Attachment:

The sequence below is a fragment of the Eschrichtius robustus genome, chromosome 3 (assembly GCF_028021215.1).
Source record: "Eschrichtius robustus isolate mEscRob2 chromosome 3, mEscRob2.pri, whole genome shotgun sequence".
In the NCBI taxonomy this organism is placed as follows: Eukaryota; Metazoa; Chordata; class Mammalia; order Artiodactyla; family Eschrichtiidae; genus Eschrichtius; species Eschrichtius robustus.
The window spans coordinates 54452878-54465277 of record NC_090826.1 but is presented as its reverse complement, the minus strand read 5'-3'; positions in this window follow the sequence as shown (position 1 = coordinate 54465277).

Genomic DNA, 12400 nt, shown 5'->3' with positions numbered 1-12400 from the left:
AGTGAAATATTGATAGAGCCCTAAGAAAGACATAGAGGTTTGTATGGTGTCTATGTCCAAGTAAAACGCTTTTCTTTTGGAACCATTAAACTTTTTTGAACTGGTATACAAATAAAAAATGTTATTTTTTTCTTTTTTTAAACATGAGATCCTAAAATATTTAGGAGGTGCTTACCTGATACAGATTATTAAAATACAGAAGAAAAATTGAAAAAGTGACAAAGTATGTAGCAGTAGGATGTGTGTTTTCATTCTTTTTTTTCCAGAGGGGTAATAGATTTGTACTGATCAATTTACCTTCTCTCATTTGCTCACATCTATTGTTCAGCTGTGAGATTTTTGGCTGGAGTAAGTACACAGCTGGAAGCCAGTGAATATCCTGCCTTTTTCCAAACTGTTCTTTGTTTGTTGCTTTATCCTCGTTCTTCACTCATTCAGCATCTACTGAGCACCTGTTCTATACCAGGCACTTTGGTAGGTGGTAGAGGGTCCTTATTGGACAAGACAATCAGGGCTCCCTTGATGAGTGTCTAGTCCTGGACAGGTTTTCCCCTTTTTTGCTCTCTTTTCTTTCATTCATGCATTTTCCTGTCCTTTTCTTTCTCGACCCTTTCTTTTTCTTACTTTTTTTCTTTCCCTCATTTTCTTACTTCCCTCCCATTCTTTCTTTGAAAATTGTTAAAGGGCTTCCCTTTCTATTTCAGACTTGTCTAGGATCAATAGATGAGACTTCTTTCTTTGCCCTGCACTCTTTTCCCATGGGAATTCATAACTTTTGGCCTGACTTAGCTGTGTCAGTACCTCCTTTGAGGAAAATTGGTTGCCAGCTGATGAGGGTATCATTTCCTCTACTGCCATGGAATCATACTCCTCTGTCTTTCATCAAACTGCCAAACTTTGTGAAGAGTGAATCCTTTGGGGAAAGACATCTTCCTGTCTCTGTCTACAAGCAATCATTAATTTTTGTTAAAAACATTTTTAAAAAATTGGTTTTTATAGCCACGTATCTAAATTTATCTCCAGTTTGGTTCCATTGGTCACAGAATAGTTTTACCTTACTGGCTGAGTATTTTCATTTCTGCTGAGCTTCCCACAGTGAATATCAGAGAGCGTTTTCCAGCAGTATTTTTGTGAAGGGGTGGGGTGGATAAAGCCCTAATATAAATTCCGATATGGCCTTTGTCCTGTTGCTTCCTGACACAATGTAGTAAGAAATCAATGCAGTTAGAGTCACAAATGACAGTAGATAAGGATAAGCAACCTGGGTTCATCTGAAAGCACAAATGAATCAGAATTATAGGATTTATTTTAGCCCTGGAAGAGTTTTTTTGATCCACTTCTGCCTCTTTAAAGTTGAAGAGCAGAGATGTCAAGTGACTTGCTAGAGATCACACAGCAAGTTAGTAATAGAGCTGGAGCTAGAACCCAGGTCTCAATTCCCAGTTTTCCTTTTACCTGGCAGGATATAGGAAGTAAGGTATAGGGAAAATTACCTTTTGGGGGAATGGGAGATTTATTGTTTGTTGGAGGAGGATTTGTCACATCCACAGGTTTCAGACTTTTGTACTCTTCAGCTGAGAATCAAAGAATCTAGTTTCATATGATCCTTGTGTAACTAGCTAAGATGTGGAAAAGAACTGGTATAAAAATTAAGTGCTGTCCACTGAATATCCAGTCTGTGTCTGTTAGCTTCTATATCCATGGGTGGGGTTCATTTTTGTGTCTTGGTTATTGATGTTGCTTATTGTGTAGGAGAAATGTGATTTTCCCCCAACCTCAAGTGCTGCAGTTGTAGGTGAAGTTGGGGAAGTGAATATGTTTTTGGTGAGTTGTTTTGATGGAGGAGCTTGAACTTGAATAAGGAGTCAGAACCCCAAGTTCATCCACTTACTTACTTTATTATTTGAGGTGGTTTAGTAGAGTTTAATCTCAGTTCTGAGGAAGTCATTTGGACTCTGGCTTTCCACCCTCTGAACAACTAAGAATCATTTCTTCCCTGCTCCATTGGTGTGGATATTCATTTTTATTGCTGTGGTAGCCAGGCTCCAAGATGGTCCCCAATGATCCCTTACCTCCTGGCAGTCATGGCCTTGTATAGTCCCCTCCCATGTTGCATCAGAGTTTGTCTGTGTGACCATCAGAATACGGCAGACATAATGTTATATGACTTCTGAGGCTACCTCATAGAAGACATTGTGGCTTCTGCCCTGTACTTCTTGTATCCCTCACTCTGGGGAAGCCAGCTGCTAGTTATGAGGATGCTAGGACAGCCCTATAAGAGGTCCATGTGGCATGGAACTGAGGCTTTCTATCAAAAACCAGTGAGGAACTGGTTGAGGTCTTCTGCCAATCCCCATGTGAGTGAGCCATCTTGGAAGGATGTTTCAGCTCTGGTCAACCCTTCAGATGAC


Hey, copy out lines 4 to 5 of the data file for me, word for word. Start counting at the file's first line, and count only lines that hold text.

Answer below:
The window spans coordinates 54452878-54465277 of record NC_090826.1 but is presented as its reverse complement, the minus strand read 5'-3'; positions in this window follow the sequence as shown (position 1 = coordinate 54465277).

Genomic DNA, 12400 nt, shown 5'->3' with positions numbered 1-12400 from the left: